NEWS

  • High In The Rockies

    17
    Mar, 2010

    Jason Boland & The Stragglers—acclaimed for their distinctive, hard-charging and rootsy brew of country and rock—achieve a new artistic peak with HIGH IN THE ROCKIES: A LIVE ALBUM.   Due for release on April 20, the 80-minute, proudly overdub-free disc was recorded during four consecutive shows in Colorado and Wyoming in January 2010, and captures the energy and dexterity of a band who average over 200 shows a year and who have sold over 200,000 albums in their decade-long career (see tour dates below). HIGH IN THE ROCKIES marks the fiercely independent and acclaimed Texas Red Dirt band’s second live album and singer-songwriter-guitarist Boland’s second release on his own label, Proud Souls Entertainment, in conjunction with the Apex Nashville label and Thirty Tigers distribution.

    Crackling with the raw outlaw voltage that has made them one of the fastest-rising forces in contemporary country, the quintet’s execution and delivery is uniformly impressive, and with material divided between Stragglers standards and fan favorites, the album rises to a profound new elevation that is reflected in a most fitting choice of title. Whether reveling in the Okie kickback groove of “Tulsa Time”—the album’s first single and video—or re-defining the epic despair of Boland’s classic “Bottle By My Bed,” their sound, characterized by ebullient musicianship and passionate vocals, links country music’s past to its future with admirable expertise. Illuminated by luxurious employ of dobro, fiddle and mandolin, HIGH IN THE ROCKIES is a perfect mix of the progressive and the traditional.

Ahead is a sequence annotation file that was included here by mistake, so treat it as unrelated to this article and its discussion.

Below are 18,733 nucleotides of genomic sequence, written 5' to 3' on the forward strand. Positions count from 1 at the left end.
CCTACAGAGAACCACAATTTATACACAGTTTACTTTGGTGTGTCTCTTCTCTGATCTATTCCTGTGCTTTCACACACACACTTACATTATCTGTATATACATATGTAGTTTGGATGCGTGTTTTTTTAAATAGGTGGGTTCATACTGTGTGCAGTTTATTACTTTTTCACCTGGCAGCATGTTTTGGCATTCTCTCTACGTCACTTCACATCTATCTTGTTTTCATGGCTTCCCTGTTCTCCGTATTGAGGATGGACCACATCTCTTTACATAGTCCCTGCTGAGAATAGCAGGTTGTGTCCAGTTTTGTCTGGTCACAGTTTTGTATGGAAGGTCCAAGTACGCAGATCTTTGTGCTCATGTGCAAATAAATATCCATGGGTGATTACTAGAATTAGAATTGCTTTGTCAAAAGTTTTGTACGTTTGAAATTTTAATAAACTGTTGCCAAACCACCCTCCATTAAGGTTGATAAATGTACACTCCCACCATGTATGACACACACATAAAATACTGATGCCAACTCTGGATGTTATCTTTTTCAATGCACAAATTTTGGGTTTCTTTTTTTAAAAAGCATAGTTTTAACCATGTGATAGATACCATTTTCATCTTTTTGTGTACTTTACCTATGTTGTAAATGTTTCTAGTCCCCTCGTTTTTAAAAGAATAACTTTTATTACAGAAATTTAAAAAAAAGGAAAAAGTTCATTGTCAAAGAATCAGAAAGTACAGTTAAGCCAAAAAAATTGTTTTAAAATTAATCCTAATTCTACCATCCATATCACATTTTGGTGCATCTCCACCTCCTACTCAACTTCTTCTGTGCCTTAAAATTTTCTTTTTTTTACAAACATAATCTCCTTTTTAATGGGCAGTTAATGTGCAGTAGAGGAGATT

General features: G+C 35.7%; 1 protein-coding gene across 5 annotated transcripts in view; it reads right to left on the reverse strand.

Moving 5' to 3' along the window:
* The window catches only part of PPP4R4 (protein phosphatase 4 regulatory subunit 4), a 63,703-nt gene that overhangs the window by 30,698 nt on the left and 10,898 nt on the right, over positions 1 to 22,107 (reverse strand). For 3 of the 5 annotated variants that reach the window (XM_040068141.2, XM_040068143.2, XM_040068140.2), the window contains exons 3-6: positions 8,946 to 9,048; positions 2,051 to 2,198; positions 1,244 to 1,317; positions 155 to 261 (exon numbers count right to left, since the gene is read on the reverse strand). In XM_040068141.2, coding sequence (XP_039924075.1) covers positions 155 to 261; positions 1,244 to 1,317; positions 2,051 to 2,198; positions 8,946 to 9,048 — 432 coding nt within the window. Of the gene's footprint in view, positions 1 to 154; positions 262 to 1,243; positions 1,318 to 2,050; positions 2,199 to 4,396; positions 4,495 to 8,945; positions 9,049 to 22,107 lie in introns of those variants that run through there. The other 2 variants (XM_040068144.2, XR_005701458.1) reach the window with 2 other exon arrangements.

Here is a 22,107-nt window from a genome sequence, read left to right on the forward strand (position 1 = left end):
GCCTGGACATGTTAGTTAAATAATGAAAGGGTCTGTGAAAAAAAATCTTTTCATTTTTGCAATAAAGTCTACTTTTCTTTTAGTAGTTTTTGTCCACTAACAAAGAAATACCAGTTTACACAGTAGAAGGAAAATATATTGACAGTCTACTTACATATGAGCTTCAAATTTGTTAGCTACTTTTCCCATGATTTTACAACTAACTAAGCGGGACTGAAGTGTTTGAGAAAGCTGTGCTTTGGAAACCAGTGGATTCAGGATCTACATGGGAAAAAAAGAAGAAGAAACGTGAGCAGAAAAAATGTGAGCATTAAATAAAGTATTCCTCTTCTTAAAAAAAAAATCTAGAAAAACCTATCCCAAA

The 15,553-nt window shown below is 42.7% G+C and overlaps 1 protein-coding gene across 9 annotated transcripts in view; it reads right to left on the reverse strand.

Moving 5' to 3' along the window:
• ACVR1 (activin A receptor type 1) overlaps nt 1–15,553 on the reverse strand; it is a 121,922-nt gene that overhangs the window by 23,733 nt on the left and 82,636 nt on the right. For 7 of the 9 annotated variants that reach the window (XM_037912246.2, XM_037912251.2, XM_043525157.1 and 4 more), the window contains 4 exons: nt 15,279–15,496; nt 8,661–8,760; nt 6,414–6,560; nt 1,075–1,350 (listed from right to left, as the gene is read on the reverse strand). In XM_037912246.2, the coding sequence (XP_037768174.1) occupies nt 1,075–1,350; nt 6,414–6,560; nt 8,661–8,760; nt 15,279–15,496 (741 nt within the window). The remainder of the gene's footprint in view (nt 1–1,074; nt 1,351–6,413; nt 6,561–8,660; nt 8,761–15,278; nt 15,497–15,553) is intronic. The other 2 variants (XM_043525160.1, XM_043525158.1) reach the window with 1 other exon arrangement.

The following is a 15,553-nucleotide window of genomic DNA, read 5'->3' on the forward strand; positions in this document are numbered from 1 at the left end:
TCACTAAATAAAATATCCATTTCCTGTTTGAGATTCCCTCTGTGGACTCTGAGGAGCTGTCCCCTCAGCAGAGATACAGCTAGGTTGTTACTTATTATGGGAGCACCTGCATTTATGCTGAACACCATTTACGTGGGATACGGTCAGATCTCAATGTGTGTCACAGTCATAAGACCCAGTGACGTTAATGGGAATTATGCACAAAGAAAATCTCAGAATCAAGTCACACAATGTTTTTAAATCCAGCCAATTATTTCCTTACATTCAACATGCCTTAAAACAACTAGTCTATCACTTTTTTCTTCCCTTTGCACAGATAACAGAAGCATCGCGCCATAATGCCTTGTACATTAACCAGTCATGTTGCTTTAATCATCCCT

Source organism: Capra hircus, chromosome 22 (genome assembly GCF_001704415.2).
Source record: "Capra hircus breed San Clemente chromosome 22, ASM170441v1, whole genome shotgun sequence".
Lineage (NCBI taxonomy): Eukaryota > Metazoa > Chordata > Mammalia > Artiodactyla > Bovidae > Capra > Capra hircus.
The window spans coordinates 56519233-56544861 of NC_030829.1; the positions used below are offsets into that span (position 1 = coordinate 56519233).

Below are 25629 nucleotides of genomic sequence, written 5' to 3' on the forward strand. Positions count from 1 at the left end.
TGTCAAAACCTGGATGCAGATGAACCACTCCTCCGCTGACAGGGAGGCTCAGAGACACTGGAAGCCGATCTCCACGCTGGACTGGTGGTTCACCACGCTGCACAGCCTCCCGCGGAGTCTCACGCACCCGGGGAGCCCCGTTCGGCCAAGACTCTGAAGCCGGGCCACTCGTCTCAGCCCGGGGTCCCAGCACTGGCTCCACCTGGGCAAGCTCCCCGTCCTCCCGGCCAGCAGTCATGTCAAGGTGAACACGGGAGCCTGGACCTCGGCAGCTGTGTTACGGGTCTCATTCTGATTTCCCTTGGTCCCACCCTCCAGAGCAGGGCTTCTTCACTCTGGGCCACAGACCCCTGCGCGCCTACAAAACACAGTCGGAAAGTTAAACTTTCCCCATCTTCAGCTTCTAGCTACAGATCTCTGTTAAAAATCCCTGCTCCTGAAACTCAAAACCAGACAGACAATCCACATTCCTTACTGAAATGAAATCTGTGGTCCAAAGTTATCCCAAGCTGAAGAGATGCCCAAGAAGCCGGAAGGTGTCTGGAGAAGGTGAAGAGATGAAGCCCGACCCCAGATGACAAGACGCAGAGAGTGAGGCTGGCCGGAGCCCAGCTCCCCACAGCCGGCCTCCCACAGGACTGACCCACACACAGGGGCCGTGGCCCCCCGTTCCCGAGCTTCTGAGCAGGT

Every song here by Boland and his bandmates—Roger Ray on steel, lead guitar and dobro; fiddler Noah Jeffries; bassist Grant Tracy; and drummer Brad Rice—is delivered with an invigorated emphasis, and titles like “Comal County Blue” and “Backslider Blues” resonate with fresh new contours, while the case-hardened tenderness of “Jesus And Ruger” again underscores Boland’s mastery as a lyricist and interpreter.

    “It was time for a live album, and also to get a photograph of the five of us now,” Boland said. “I’m really happy with the material we chose. It stems from The Bourbon Legend and Comal County Blue and we went back and mined a couple of our older songs, and songs like Merle Haggard’s ‘Rainbow Stew’ and Tom Russell’s ‘Gallo Del Cielo,’ that fans kept requesting and never let die.”

    Loaded with banging drama, wry observations and soul-deep expression, HIGH IN THE ROCKIES documents an extraordinary transformative period for the band and continues the fulfillment of Jason Boland and The Stragglers’ extraordinary promise. “We got over being young and the entrapment of limitations on your instrument, vocals, writing--and the entrapments of life, love, chemicals.” Boland said. “I’ve reached the point where I don’t over-think it and simply do the music honestly. I don’t care about fame or the pop culture machine--you’ll never see us on ‘Nashville Star’ or ‘American Idol.’ We look to the populist grassroots, we’re not in it for fame and cash. Seriously, it’s all about living free.”

    See the video for “Tulsa Time” here:  http://www.thestragglers.com/stragglers_tv.php

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